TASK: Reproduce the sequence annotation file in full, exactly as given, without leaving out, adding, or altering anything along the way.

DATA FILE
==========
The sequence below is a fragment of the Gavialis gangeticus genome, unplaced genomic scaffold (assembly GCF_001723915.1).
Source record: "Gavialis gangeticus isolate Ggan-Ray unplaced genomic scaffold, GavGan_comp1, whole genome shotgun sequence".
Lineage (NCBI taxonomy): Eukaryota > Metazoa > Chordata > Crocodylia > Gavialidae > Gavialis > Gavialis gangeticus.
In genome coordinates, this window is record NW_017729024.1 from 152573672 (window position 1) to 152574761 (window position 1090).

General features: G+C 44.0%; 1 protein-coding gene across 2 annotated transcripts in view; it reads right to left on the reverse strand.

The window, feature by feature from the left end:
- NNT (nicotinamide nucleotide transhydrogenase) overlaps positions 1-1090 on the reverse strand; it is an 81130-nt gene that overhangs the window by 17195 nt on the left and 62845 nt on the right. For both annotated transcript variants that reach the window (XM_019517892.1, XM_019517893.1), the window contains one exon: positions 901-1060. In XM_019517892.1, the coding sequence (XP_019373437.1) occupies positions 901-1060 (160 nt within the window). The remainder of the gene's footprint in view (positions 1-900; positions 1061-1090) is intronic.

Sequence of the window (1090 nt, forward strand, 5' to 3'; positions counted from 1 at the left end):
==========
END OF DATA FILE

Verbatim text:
The sequence below is a fragment of the Gavialis gangeticus genome, unplaced genomic scaffold (assembly GCF_001723915.1).
Source record: "Gavialis gangeticus isolate Ggan-Ray unplaced genomic scaffold, GavGan_comp1, whole genome shotgun sequence".
Lineage (NCBI taxonomy): Eukaryota > Metazoa > Chordata > Crocodylia > Gavialidae > Gavialis > Gavialis gangeticus.
In genome coordinates, this window is record NW_017729024.1 from 152573672 (window position 1) to 152574761 (window position 1090).

General features: G+C 44.0%; 1 protein-coding gene across 2 annotated transcripts in view; it reads right to left on the reverse strand.

The window, feature by feature from the left end:
- NNT (nicotinamide nucleotide transhydrogenase) overlaps positions 1-1090 on the reverse strand; it is an 81130-nt gene that overhangs the window by 17195 nt on the left and 62845 nt on the right. For both annotated transcript variants that reach the window (XM_019517892.1, XM_019517893.1), the window contains one exon: positions 901-1060. In XM_019517892.1, the coding sequence (XP_019373437.1) occupies positions 901-1060 (160 nt within the window). The remainder of the gene's footprint in view (positions 1-900; positions 1061-1090) is intronic.

Sequence of the window (1090 nt, forward strand, 5' to 3'; positions counted from 1 at the left end):